Feds study H1N1 flu vaccine dose for asthmatics
Posted October 21, 2009
Raleigh, N.C. — The federal government has begun a study of how much H1N1 flu vaccine to give to people with asthma.
Asthma sufferers are considered a group at higher risk of complications from the H1N1 virus but medication taken by many asthmatics may interfere with the vaccine. Dr. Serpil Erzurum, the study coordinator at the Cleveland Clinic, says the goal is to find the right dosage for them.
Doctors vaccinated the Clinic's first participant in the research on Monday.
The study also is being conducted at Emory University in Atlanta; the University of Pittsburgh Asthma Institute; the University of Virginia; the University of Wisconsin; Wake Forest University; and Washington University in St. Louis.
More than 20 million Americans suffer from asthma, and 26 percent of the 1400 adults hospitalized with H1N1 had asthma, according to the U.S. Centers for Disease Control and Prevention.
Another reason asthma sufferers are considered to be at a higher risk is that they can get inflammation in their airways more easily and fluid and mucus can build up in the lungs.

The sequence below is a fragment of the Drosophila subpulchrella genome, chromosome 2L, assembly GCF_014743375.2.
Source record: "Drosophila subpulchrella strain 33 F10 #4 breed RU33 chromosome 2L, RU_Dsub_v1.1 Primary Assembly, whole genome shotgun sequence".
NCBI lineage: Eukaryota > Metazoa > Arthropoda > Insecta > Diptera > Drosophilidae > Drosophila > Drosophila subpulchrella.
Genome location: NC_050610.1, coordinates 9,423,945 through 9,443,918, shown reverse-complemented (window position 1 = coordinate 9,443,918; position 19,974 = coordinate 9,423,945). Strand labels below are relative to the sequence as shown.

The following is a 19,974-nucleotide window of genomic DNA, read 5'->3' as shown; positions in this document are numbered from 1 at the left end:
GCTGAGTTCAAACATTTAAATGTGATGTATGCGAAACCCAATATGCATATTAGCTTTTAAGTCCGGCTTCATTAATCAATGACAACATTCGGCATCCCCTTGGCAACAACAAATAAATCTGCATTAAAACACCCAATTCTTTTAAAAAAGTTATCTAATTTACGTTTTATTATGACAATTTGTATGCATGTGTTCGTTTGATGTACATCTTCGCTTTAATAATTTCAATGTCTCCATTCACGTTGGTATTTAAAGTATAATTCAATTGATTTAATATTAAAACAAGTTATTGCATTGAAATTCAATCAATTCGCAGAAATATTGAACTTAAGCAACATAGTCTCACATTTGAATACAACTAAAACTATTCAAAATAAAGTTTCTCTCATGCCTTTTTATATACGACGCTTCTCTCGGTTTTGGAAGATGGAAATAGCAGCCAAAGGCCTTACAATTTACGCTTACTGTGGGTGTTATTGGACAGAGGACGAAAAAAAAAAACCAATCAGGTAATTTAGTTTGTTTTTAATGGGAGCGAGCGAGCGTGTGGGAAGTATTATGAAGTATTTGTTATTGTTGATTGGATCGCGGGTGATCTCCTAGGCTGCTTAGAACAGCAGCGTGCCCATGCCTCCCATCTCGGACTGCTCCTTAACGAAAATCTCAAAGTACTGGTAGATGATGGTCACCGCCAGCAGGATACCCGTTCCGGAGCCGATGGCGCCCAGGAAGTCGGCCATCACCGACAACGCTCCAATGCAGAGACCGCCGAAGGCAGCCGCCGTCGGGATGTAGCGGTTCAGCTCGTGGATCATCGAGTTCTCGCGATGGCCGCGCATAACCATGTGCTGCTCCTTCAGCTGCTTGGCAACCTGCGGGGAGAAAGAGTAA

Children with asthma, like 4-year-old Ahmad Shah, are also vulnerable.
Shah almost died from H1N1 and was in the intensive care unit at UNC Hospitals for 10 days, said Dr. Keith Kocis, a pediatric critical care physician there.
Kocis said Shah's case is a reminder of how dangerous H1N1 can be for young children with health problems. Since the onset of the virus, he said UNC Hospitals has seen three cases in children who were considered high-risk. Two died.
"We are seeing severe forms," Kocis said. "Fortunately, there's not a lot of them, but when it affects the child, it's certainly very, very serious."